Redmarketer

September 8, 2009

Hype Machine News

Filed under: Digital Distribution, Music — Robert John Ed @ 4:29 pm

I finally set up an account on Hype Machine.  I’d been lurking (btw, I want to write a longer and more thoughtful post on lurkers and what it means for sites and companies online at some point) on the site for over a year now, but recently saw that they have integrated Last.fm and Twitter functionality with it, which offers a 1+1+1 = 5 equation.

Hype Machine is where I go when I want to hear early buzz on bands I’ve never heard of.  Last.fm works similarly for me, but it’s more of a way to track how much of what has been in my rotation lately and read more in depth band bios.  Many people use Myspace for this, but I abhor Myspace and think it’s the equivelant of an 80’s acid trip gone bad.  Meanwhile, Last.fm has comprehensive information on every band and offers scrobbling, which is probably the most important music related feature on my hardware.

Ever more so recently, I’ve realized how much of a music fanatic I am.  It doesn’t matter what kind, I’m near always consuming new music.  Some lasts a long time (like the Wolf Parade or Rural Alberta Advantage albums) and some dies out.  But it’s a constant for me, and I’m going to continue to write about it.  Getting out to more live shows is also of interest.

I  also want to use twitter more proactively again(user:  @redmarketer).  I used to be a constant user and although I didn’t do it all the time (3x per day?) it did offer significant amounts of information and a good outlet for less important info, i.e. non bloggable stuff.  Combining all these three services like Hype Machine has done is the key to building a smarter network and keeping me as a user, kudos to Hype Machine for the good work.

August 29, 2009

Digg Sponsored Stories

Filed under: Digital Distribution, Information Supernova — Robert John Ed @ 4:26 pm

Was perusing Digg, an interesting consortium of geeky topical news fodder, the other day and noticed that a story was sponsored by threadless.  Turns out, it’s not really a story.  It’s an advertisement.  Check it out, there home page now regularly has “stories” that are actually sponsored ads.  They seem more interactive in nature than typical ads.

Here’s another “story.”

Now, I’m not a huge fan of this type of advertising, it’s somewhat attempting to fool the readers.  But the Digg crowd is incredibly aware of ads (far more so than your average consumer).  What’s more, I think that Diggers get that the site has to be monetized somehow.  We get a great forum for new, edgy internet fodder and in return the site gets our eyeballs and attention.  I certainly understand the costs associated with running a site at this scale, so this is acceptable to me.

It’ll be interesting to see where this all goes and if Digg can really build a profitable model and how they evolve sponsorship.

August 26, 2009

Netflix and Business Method Patents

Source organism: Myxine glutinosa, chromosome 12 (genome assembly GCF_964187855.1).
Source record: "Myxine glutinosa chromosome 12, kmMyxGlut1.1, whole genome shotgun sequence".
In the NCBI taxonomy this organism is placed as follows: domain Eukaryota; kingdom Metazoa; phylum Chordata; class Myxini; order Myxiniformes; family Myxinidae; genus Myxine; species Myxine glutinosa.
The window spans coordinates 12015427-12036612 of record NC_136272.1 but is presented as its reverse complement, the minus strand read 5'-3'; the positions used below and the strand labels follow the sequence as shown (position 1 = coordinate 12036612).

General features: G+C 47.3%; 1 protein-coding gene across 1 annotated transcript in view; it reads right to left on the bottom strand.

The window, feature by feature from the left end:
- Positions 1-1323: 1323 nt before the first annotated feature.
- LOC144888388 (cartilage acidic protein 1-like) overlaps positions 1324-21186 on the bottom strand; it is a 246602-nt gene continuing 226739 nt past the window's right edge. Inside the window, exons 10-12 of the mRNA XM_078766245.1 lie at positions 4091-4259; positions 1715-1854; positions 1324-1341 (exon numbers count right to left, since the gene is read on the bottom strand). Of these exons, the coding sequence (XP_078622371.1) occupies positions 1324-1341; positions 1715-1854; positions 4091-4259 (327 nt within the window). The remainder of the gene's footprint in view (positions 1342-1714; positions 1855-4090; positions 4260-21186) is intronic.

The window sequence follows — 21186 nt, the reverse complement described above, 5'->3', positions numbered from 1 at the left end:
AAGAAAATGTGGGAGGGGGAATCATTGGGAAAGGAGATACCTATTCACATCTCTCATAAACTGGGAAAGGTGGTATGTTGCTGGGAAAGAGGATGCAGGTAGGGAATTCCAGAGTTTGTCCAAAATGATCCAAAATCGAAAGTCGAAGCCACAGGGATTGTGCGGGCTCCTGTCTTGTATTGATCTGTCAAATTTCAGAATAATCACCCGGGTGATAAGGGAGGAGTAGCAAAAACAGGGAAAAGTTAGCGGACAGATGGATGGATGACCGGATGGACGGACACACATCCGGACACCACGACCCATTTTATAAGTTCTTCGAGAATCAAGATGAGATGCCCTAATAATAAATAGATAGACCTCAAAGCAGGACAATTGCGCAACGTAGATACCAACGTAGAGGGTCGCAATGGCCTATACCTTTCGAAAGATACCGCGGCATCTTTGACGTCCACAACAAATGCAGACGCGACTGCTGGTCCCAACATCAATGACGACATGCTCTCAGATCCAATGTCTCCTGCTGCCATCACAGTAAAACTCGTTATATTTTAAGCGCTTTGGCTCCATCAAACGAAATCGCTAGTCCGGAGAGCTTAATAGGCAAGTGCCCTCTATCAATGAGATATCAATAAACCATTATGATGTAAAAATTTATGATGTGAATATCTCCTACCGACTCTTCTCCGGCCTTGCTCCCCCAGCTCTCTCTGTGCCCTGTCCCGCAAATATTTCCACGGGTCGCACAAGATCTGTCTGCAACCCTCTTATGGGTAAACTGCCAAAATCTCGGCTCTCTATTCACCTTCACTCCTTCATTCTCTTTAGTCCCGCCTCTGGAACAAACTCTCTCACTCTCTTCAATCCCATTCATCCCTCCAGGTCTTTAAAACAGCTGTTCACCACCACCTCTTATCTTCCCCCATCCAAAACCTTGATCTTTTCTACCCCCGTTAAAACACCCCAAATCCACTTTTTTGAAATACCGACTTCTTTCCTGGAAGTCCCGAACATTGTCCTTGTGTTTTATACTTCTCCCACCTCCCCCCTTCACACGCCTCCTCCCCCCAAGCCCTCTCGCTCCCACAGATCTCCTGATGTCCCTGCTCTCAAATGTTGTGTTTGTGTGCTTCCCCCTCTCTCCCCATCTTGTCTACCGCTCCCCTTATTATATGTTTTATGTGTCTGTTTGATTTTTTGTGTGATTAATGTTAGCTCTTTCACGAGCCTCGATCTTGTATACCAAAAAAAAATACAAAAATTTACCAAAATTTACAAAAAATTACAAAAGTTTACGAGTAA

Filed under: Digital Distribution, Information Supernova — Robert John Ed @ 11:28 am

At a party the other night, a group of people started discussing Netflix.  I love Netflix; it costs all of $9 a month to get one movie at a time.  An hours worth of time spent picking out movies and organizing them sequentially allows me to receive a few months worth of movies without thinking about it on the cheap.  It’s especially nice during the winter months when getting outside is more difficult and inherently less enticing.

The read deal Holyfield, though, is that the same $9 gets me access to all their online content.  Netflix has done an AMAZING job with their online queueing system.  There are two very specific reasons.  The first is that it’s quick, it gets licensing and buffers within a minute and you are set to watch the movie.  The second reason is content.  Screw cash, content is king.  Content is half of the market, regardless of who supplies it.  Netflix has that, and they know how to monetize it, unlike most other online content companies.  I’ve been watching the old Heroes seasons lately, they’re good and Netflix’ system makes it a breeze to watch an entire season in a week or so.

Right now, I either turn my 24″ iMac towards the couch and watch instant queue, or I hook up my laptop to the 42″ LCD for company.  Easy, breezy, beautiful.

It’s funny, the tangible DVDs aren’t really that big of a deal to me.  The online streaming is.  That’s what I’m paying for, really.  Certain titles aren’t available online, due to licensing agreements I’m sure, so they are a necessary evil.  Netflix is a big player in terms of future potential for the reason that they know how to monetize digital content on a subscription model, NOT an advertising model.  Big difference.  Looking at the closest competitor (that I know of), Hulu, and the difference in content is remarkable.  I literally have trouble finding a movie to watch on Hulu and the speed is much lower.

Then at the end of the conversation, someone enlightened me to the fact that Netflix has a Business Method Patent, which is essentially taking out a patent on the way you monetize your business due to it being unique and novel.  Apparently, they license this model to Blockbuster.  I found that interesting (and odd) as that is their main competition.  Here’s a graph of how business method patents are growing, something to think about.

August 20, 2009

Free MIT Course: Game Theory

Filed under: Digital Distribution, Information Supernova, Management — Robert John Ed @ 1:23 am